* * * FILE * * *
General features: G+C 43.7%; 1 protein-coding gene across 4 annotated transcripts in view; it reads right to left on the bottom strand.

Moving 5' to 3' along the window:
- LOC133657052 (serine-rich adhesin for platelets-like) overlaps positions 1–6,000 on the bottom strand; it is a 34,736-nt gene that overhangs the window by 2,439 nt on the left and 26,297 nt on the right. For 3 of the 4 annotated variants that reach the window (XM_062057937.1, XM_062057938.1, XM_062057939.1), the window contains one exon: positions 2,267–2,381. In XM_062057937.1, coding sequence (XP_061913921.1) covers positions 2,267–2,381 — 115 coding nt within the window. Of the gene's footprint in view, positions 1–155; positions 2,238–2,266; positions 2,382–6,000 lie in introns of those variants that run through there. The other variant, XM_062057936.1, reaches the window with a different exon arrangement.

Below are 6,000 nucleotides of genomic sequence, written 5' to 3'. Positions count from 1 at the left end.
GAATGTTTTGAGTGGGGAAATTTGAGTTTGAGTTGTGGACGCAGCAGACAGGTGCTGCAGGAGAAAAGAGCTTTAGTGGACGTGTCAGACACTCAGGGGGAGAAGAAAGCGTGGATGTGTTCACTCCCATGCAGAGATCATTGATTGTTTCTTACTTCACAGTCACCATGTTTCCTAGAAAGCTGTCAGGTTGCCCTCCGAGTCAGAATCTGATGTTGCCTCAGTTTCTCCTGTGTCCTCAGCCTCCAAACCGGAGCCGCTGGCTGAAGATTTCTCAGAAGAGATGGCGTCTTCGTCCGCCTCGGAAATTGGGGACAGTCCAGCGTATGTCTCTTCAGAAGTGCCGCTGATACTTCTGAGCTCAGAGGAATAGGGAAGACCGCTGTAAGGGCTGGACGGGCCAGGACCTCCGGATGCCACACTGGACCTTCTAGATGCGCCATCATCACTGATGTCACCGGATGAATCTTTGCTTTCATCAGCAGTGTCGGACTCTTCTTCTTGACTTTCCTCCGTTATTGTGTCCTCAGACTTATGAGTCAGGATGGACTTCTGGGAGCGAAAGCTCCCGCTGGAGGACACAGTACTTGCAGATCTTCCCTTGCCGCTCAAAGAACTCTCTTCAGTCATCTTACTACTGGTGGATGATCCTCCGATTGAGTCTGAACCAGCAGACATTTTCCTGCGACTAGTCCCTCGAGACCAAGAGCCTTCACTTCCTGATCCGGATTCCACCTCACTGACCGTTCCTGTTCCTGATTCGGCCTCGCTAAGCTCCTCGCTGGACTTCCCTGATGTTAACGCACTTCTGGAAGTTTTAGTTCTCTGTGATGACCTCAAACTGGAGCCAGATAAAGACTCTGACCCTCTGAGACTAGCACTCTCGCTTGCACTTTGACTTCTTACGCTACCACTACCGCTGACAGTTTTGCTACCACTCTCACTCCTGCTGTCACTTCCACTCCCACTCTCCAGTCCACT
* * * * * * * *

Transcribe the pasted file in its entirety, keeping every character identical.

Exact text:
General features: G+C 43.7%; 1 protein-coding gene across 4 annotated transcripts in view; it reads right to left on the bottom strand.

Moving 5' to 3' along the window:
- LOC133657052 (serine-rich adhesin for platelets-like) overlaps positions 1–6,000 on the bottom strand; it is a 34,736-nt gene that overhangs the window by 2,439 nt on the left and 26,297 nt on the right. For 3 of the 4 annotated variants that reach the window (XM_062057937.1, XM_062057938.1, XM_062057939.1), the window contains one exon: positions 2,267–2,381. In XM_062057937.1, coding sequence (XP_061913921.1) covers positions 2,267–2,381 — 115 coding nt within the window. Of the gene's footprint in view, positions 1–155; positions 2,238–2,266; positions 2,382–6,000 lie in introns of those variants that run through there. The other variant, XM_062057936.1, reaches the window with a different exon arrangement.

Below are 6,000 nucleotides of genomic sequence, written 5' to 3'. Positions count from 1 at the left end.
GAATGTTTTGAGTGGGGAAATTTGAGTTTGAGTTGTGGACGCAGCAGACAGGTGCTGCAGGAGAAAAGAGCTTTAGTGGACGTGTCAGACACTCAGGGGGAGAAGAAAGCGTGGATGTGTTCACTCCCATGCAGAGATCATTGATTGTTTCTTACTTCACAGTCACCATGTTTCCTAGAAAGCTGTCAGGTTGCCCTCCGAGTCAGAATCTGATGTTGCCTCAGTTTCTCCTGTGTCCTCAGCCTCCAAACCGGAGCCGCTGGCTGAAGATTTCTCAGAAGAGATGGCGTCTTCGTCCGCCTCGGAAATTGGGGACAGTCCAGCGTATGTCTCTTCAGAAGTGCCGCTGATACTTCTGAGCTCAGAGGAATAGGGAAGACCGCTGTAAGGGCTGGACGGGCCAGGACCTCCGGATGCCACACTGGACCTTCTAGATGCGCCATCATCACTGATGTCACCGGATGAATCTTTGCTTTCATCAGCAGTGTCGGACTCTTCTTCTTGACTTTCCTCCGTTATTGTGTCCTCAGACTTATGAGTCAGGATGGACTTCTGGGAGCGAAAGCTCCCGCTGGAGGACACAGTACTTGCAGATCTTCCCTTGCCGCTCAAAGAACTCTCTTCAGTCATCTTACTACTGGTGGATGATCCTCCGATTGAGTCTGAACCAGCAGACATTTTCCTGCGACTAGTCCCTCGAGACCAAGAGCCTTCACTTCCTGATCCGGATTCCACCTCACTGACCGTTCCTGTTCCTGATTCGGCCTCGCTAAGCTCCTCGCTGGACTTCCCTGATGTTAACGCACTTCTGGAAGTTTTAGTTCTCTGTGATGACCTCAAACTGGAGCCAGATAAAGACTCTGACCCTCTGAGACTAGCACTCTCGCTTGCACTTTGACTTCTTACGCTACCACTACCGCTGACAGTTTTGCTACCACTCTCACTCCTGCTGTCACTTCCACTCCCACTCTCCAGTCCACT